Tasty food for socialising and bonding
Finally, Zenas Suitcase paid a visit to her son who’s in his second year at university. This year he’s living in a shared house rather than halls of residence so mother and son were able to take over the kitchen and indulge in a bit of quality bonding whilst preparing a delicious MOB kitchen meal of Moroccan style chicken and chickpea bake which as you can see from her Instagram post looked really tasty. Much to mum’s surprise, her son even made a start on the washing-up afterwards without being prompted!
Student food hack #5: Living in a shared house or flat can actually mean students eat well, as they can cook their favourites in the communal kitchen.
Student food hack #6: As Zena and her son discovered, meals are a great bonding time — with friends as well as family. By learning to cook simple tasty meals and sharing them friends, university students are creating opportunities to socialise and unwind.
Student recipe favourite: Moroccan-style Chicken and Chickpea Tray Bake — One of the beauties of this dish is that it all happens in a tray in the over but comes out as a full meal on its own.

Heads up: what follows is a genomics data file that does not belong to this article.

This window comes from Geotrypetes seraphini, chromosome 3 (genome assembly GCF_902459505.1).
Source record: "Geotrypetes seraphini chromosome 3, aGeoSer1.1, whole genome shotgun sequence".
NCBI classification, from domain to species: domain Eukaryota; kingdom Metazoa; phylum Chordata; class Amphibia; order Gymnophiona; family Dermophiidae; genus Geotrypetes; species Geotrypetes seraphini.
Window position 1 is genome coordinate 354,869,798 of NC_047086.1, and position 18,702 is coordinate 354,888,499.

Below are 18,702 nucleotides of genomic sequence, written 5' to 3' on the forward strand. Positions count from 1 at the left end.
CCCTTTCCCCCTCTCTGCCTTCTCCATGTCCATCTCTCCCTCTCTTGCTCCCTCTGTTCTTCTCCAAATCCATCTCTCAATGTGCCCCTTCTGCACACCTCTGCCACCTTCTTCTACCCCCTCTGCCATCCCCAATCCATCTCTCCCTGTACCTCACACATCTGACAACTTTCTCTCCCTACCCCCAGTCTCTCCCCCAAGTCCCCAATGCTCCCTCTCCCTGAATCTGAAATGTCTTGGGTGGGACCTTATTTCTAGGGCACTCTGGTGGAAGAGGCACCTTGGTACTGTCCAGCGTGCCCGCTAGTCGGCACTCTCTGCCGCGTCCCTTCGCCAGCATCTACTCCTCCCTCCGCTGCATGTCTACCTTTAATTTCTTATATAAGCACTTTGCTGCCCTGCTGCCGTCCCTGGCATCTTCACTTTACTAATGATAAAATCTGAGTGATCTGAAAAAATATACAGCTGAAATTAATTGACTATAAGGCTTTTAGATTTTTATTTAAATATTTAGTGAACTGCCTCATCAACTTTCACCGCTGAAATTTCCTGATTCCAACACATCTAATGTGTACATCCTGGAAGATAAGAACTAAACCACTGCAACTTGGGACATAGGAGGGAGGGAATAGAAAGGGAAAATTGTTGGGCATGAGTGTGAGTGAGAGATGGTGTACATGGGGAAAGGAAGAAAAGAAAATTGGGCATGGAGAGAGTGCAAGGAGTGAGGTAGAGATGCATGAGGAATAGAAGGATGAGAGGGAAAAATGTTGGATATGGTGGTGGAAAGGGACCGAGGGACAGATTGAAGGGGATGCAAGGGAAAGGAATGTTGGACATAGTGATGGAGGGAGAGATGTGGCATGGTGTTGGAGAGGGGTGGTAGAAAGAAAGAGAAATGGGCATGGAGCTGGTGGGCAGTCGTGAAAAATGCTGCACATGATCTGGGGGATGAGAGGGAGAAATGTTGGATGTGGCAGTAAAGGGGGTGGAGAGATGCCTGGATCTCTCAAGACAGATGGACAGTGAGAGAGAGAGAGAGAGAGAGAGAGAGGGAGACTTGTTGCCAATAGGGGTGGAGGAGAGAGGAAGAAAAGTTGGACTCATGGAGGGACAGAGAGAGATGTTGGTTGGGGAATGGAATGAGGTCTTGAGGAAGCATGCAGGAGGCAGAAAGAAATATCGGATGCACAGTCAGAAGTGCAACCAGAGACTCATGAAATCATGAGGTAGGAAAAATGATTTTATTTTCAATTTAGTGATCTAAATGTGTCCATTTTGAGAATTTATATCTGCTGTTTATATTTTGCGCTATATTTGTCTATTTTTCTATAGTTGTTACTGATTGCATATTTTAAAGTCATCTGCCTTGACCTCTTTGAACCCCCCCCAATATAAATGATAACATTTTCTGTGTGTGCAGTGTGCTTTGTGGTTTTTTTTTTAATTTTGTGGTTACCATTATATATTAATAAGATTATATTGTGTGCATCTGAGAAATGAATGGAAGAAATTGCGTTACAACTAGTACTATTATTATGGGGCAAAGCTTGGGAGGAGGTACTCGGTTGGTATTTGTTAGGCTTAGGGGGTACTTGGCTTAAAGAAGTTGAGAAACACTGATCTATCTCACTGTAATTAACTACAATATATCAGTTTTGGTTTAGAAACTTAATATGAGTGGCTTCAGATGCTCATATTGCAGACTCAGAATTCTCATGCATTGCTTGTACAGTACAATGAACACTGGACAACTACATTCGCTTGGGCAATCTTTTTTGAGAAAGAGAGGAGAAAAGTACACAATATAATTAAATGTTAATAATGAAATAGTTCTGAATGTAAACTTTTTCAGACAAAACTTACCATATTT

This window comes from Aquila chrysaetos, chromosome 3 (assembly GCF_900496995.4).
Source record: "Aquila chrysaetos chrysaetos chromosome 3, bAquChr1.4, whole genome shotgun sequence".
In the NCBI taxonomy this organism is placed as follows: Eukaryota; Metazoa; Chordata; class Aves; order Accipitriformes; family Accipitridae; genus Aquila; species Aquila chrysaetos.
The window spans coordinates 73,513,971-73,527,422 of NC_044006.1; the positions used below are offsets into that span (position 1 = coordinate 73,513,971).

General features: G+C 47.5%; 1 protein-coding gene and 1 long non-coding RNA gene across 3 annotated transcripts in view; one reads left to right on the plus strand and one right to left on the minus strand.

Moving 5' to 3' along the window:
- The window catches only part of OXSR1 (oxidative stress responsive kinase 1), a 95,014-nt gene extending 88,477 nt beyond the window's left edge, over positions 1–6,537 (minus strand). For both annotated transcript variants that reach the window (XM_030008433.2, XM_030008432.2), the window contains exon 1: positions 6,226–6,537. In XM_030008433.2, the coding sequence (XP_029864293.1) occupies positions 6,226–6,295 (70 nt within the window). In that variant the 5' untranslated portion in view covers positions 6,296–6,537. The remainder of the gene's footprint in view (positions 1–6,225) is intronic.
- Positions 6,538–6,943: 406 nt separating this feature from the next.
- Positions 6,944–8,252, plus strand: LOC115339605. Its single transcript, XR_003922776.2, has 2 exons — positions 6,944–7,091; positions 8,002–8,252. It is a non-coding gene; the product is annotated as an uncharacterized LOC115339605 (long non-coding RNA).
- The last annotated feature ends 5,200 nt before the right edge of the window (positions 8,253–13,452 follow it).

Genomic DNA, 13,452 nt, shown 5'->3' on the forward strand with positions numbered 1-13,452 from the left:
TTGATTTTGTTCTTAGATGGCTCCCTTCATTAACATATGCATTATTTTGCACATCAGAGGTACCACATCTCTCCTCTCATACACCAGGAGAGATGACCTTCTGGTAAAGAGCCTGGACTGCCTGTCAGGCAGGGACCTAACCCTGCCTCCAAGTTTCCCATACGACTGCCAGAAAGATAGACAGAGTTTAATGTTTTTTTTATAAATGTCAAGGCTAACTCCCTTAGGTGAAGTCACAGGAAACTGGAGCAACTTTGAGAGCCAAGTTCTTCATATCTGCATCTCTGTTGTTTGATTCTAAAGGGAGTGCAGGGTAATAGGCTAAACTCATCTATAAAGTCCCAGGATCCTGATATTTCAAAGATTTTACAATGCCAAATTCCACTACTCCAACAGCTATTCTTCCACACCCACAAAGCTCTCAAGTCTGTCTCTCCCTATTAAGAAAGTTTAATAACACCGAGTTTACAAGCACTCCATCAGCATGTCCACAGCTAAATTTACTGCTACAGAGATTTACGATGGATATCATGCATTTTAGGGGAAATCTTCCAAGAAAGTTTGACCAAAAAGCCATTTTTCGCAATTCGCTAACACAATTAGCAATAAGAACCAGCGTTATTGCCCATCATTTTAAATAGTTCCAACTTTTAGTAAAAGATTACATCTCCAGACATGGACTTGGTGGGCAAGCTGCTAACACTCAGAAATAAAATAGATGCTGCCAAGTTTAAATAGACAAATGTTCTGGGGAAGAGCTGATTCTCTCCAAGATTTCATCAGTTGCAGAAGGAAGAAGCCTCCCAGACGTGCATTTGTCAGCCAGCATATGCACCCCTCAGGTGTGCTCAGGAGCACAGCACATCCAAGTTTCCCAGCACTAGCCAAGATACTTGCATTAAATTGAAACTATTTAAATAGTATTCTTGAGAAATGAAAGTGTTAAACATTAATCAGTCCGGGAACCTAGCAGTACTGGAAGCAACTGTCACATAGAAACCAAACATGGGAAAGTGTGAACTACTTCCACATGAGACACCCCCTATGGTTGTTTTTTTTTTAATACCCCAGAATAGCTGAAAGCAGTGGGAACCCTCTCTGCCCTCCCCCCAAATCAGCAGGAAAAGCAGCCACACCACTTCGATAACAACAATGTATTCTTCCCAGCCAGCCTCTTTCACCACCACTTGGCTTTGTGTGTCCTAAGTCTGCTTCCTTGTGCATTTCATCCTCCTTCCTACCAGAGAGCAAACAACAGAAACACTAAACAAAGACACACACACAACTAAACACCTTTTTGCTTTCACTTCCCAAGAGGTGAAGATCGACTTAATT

Your student can get a discount at Co-op
It’s really great to see our extended BritMums family getting on so well at university and planning and cooking nutritious meals with the help of their TOTUM cards (previously NUS Extra) getting them an extra 10% off at certain Co-Operative stores nationwide. Use the store finder and click on “More about this store” to see if your nearest one accepts the card.
We wish them all the best for the rest of their time at uni and hope all this cooking stands them in good stead for preparing healthy meals for their friends and family in the future!
This post is part of the paid sponsorship campaign with Co-op. Bloggers have been compensated for their time and provided with a Co-op food shop. All opinions are their own.